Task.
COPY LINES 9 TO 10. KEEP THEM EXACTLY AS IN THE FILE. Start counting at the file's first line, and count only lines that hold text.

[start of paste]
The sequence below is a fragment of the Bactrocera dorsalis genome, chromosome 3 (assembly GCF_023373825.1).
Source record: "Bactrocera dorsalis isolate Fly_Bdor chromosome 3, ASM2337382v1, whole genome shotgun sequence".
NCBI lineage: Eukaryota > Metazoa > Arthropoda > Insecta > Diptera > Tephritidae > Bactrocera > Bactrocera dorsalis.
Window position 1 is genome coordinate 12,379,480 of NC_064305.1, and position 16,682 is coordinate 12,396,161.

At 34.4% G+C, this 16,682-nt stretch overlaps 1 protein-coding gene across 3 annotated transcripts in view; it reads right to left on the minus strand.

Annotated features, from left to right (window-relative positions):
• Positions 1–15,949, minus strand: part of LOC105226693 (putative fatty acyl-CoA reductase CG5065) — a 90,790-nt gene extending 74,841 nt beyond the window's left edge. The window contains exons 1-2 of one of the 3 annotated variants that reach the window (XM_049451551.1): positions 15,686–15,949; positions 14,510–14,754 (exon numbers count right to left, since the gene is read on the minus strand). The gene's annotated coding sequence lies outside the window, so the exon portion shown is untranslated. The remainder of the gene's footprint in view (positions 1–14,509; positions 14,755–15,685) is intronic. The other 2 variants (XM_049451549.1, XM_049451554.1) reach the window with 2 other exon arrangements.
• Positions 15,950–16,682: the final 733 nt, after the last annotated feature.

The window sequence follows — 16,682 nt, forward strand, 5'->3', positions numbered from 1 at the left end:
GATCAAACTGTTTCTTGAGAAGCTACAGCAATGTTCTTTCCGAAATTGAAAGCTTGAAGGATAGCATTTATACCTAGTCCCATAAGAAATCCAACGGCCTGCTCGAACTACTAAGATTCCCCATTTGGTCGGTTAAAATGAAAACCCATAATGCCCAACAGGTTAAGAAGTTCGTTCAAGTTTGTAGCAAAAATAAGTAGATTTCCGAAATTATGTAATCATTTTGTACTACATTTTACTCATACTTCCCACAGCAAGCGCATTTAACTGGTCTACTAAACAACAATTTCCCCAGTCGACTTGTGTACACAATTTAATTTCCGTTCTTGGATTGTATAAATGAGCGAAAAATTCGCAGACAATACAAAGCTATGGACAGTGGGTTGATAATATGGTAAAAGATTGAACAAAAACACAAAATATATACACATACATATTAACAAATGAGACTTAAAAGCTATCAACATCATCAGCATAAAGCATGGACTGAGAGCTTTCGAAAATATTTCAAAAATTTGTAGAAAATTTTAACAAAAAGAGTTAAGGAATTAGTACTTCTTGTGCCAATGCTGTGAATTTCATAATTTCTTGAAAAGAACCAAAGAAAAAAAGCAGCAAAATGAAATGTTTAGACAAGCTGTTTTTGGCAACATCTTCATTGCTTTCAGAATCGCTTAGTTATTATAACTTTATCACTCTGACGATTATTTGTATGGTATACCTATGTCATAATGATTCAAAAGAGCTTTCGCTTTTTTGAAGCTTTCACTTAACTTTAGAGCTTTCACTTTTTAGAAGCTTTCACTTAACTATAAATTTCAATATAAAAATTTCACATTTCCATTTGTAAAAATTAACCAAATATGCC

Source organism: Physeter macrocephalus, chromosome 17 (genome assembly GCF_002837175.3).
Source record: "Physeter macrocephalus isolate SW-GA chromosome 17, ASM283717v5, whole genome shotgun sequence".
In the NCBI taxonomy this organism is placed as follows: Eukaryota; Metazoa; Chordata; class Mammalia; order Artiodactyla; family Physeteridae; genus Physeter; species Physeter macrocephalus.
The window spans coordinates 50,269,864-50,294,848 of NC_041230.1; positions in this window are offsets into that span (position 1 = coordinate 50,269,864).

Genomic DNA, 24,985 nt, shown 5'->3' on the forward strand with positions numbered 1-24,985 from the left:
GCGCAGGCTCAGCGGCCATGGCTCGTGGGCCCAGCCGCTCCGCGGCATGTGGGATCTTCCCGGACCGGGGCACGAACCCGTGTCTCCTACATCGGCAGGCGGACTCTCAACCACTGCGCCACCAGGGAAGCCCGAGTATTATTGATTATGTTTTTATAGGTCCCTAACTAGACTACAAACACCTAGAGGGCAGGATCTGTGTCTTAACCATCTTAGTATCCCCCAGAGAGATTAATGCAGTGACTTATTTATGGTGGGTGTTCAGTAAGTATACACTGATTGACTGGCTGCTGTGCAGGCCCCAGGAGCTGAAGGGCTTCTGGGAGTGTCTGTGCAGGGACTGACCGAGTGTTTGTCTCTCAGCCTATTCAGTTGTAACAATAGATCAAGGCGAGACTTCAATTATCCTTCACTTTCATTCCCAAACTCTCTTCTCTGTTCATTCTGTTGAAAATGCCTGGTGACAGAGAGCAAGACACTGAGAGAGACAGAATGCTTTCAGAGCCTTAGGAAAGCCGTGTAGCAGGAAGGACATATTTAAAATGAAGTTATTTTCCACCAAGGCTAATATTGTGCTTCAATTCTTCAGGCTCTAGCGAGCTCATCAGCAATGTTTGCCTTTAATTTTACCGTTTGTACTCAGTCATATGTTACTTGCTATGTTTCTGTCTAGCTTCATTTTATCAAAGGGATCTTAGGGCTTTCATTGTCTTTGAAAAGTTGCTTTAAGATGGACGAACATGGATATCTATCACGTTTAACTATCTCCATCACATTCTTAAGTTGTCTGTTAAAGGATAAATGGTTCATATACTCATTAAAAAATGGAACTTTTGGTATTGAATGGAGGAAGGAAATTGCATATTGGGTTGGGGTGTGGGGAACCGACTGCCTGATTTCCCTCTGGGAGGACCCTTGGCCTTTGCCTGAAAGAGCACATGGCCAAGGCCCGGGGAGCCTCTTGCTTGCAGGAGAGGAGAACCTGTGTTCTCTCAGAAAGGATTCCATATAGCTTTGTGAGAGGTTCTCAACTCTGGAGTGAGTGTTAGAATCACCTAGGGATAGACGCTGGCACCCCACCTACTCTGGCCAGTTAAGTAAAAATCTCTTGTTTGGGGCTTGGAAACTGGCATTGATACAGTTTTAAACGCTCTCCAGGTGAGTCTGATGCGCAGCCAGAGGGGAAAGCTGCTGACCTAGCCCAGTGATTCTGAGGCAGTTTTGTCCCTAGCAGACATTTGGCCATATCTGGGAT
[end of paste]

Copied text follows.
The window sequence follows — 16,682 nt, forward strand, 5'->3', positions numbered from 1 at the left end:
GATCAAACTGTTTCTTGAGAAGCTACAGCAATGTTCTTTCCGAAATTGAAAGCTTGAAGGATAGCATTTATACCTAGTCCCATAAGAAATCCAACGGCCTGCTCGAACTACTAAGATTCCCCATTTGGTCGGTTAAAATGAAAACCCATAATGCCCAACAGGTTAAGAAGTTCGTTCAAGTTTGTAGCAAAAATAAGTAGATTTCCGAAATTATGTAATCATTTTGTACTACATTTTACTCATACTTCCCACAGCAAGCGCATTTAACTGGTCTACTAAACAACAATTTCCCCAGTCGACTTGTGTACACAATTTAATTTCCGTTCTTGGATTGTATAAATGAGCGAAAAATTCGCAGACAATACAAAGCTATGGACAGTGGGTTGATAATATGGTAAAAGATTGAACAAAAACACAAAATATATACACATACATATTAACAAATGAGACTTAAAAGCTATCAACATCATCAGCATAAAGCATGGACTGAGAGCTTTCGAAAATATTTCAAAAATTTGTAGAAAATTTTAACAAAAAGAGTTAAGGAATTAGTACTTCTTGTGCCAATGCTGTGAATTTCATAATTTCTTGAAAAGAACCAAAGAAAAAAAGCAGCAAAATGAAATGTTTAGACAAGCTGTTTTTGGCAACATCTTCATTGCTTTCAGAATCGCTTAGTTATTATAACTTTATCACTCTGACGATTATTTGTATGGTATACCTATGTCATAATGATTCAAAAGAGCTTTCGCTTTTTTGAAGCTTTCACTTAACTTTAGAGCTTTCACTTTTTAGAAGCTTTCACTTAACTATAAATTTCAATATAAAAATTTCACATTTCCATTTGTAAAAATTAACCAAATATGCC